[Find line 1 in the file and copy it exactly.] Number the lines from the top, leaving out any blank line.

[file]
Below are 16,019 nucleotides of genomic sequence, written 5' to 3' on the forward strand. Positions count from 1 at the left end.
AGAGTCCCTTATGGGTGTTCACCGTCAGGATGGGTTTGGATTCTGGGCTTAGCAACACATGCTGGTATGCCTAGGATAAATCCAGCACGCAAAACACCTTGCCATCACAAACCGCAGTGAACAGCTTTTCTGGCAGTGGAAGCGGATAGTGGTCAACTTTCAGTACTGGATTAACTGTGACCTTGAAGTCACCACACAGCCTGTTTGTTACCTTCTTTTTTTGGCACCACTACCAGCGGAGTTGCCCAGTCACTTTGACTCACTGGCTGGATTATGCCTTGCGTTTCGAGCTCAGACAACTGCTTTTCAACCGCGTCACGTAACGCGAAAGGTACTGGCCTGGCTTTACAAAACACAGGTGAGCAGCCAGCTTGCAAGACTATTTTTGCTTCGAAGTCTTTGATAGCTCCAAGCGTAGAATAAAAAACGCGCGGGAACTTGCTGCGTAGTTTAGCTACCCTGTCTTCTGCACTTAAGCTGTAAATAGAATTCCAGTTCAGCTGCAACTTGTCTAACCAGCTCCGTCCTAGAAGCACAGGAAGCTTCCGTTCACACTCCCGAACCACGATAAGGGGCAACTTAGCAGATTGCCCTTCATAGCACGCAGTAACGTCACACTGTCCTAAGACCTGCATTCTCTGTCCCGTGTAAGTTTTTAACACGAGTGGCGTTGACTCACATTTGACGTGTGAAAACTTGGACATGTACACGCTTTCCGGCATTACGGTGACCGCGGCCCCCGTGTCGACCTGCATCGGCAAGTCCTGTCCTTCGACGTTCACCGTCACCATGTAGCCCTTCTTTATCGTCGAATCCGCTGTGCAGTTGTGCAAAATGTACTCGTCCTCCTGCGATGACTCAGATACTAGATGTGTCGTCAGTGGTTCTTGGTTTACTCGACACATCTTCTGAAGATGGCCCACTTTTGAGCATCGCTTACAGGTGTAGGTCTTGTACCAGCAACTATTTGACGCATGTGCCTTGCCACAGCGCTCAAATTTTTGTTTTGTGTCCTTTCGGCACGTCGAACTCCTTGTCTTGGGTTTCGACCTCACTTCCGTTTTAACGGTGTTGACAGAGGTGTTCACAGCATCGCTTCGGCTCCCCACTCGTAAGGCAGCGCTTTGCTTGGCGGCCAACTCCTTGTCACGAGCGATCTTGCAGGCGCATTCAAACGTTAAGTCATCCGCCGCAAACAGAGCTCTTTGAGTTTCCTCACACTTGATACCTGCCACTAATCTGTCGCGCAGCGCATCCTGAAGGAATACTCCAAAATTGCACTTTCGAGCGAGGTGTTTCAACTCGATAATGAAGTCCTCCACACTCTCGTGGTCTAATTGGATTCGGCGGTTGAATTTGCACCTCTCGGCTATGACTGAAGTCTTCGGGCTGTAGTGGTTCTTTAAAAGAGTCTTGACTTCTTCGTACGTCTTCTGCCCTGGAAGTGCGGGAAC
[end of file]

Below are 16,019 nucleotides of genomic sequence, written 5' to 3' on the forward strand. Positions count from 1 at the left end.